Downtime is expensive in terms of both time and money. So is re-training. So is rewriting gigabytes of artificially-obsoleted documentation. Add them all up, multiply by hundreds of thousands/millions of installs, factor in the associated opportunity costs, and before you know it, the costs to the global economy associated with systemd deployment reach into the billions (or thousands of millions, if you prefer) of dollars/euros.


I'm sure Redhat would like a big piece of the pie.

dasein wrote:--- cut ---

--- end cut ---
So long, and thanks for all the fish...


If I could I would go with them. I guess in my own way, by moving to another distro, I am.

Thanks for you insights.
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Re: Combatting revisionist history

Postby dasein » 2015-02-27 15:52

friartek wrote:And here I thought they were voting on the question of what init software would be the default. :shock:

No, that decision was made long ago, by a similarly sharply divided small committee.

(See, this is why it's important to do one's own research. :D)

friartek wrote:I'm sure Redhat would like a big piece of the pie.

It is unquestionably true that RedHat now wields a disproportionate influence over the future of Linux (Lennax?). As I noted in the OP, Debian was the only distro whose sheer size and wide influence would have allowed it to stop (or at least significantly slow) systemd deployment; but they chose not to. Whether RH's motives are nefarious is ultimately a matter of opinion, and thus outside the realm of empirical inquiry. But RH is now in exactly the same position that Microsoft was when they started to deploy "BackOffice," which is what ultimately spelled doom for a lot of amazingly good software. (I still miss SmartSuite.)

friartek wrote:Thanks for you insights.

Thanks, and thanks to everyone else who's expressed appreciation. I'm delighted that folks are finding it useful. I very nearly didn't post it.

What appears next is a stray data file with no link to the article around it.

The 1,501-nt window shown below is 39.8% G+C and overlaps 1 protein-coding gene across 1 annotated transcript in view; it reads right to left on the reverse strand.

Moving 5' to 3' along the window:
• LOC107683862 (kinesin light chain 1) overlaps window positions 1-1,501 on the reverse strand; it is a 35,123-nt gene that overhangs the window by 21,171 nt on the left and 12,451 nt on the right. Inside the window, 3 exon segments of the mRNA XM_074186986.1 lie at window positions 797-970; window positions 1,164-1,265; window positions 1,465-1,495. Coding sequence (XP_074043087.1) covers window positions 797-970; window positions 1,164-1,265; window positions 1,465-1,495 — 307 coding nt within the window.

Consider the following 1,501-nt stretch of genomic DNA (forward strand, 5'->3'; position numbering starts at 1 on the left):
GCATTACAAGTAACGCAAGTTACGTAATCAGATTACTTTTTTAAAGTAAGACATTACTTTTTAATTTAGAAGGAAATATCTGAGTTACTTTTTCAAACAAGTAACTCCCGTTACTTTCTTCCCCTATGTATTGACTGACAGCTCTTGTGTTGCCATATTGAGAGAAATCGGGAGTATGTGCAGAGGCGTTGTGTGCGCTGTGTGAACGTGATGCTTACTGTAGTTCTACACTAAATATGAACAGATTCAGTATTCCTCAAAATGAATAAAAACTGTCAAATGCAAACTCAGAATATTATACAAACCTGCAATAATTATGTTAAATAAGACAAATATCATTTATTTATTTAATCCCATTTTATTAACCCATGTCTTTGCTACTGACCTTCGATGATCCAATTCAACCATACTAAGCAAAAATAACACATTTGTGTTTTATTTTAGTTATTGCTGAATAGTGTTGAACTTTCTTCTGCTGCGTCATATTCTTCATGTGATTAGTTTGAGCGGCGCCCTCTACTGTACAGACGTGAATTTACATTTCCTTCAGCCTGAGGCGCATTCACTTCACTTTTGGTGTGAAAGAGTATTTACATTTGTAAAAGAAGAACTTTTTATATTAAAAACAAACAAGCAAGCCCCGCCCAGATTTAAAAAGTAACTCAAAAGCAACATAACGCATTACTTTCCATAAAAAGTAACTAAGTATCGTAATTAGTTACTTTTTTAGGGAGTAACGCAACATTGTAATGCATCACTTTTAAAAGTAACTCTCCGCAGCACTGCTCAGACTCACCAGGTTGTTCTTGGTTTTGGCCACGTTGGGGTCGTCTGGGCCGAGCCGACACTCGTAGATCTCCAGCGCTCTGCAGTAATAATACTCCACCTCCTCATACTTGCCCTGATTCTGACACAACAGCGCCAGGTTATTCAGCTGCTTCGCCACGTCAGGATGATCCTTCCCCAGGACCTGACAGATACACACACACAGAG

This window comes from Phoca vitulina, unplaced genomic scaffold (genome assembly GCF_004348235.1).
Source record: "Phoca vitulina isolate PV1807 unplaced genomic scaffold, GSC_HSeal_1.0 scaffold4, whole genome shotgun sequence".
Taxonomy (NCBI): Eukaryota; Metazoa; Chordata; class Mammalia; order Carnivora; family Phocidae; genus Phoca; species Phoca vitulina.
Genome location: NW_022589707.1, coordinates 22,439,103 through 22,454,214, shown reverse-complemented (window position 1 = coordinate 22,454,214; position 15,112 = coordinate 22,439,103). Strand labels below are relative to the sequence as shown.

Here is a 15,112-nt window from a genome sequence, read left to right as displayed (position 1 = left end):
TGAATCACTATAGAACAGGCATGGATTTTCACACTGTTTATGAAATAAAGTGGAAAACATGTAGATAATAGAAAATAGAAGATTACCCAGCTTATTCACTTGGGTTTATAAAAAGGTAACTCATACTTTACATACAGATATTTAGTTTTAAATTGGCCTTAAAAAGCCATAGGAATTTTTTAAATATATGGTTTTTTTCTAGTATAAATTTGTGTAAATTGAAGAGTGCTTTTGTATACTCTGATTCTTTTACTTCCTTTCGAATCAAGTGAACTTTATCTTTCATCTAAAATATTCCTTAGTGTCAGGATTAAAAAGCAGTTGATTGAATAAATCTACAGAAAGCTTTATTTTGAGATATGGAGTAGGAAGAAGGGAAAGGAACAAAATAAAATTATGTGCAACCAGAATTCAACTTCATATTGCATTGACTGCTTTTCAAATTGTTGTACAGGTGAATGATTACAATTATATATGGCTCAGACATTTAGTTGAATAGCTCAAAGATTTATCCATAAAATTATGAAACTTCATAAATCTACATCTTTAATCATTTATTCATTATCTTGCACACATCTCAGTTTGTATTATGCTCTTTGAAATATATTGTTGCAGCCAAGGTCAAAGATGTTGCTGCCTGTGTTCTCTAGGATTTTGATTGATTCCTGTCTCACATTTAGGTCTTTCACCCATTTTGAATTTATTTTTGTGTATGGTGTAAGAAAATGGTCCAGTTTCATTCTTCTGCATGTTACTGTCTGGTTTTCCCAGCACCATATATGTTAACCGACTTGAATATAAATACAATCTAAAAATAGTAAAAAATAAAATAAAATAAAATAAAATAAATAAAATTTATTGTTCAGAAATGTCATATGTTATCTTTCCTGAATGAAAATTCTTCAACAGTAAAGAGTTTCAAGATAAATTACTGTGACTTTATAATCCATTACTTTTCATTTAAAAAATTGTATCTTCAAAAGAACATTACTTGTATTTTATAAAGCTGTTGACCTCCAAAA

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Re: Combatting revisionist history

Postby RU55EL » 2015-02-27 16:51

dasein wrote:One last thing and then I'll shut up, I promise. (I think.) [...]


I would like to encourage you to post when you feel like it. I find your posts very informative, and I appreciate your opinions.
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Re: Combatting revisionist history

Postby 1of12 » 2015-02-27 17:22

emariz wrote:The vast majority of Debian's developers are actually packagers. I am not minimising their excellent work, but stating a fact that has been ignored in this conversation.

True but lets not let that get in the way of a good ol' unfounded conspiracy theory.

emariz wrote:While we could get into a long discussion about Red Hat's motives behind the development and implementation of systemd, nowadays, giant sets of tools, like Gnome, depend on systemd, and packagers must decide whether to use these tools and adapt them into their projects, or reject them and create alternatives to supply that functionality.

I am confident that Debian's developers could create brilliant alternatives to all these tools afftected by systemd, but I am not sure that they want to invest their time and effort doing so. They are already very efficient, and very busy, at putting together thousands of pieces from thousands of sources into one successful project, Debian.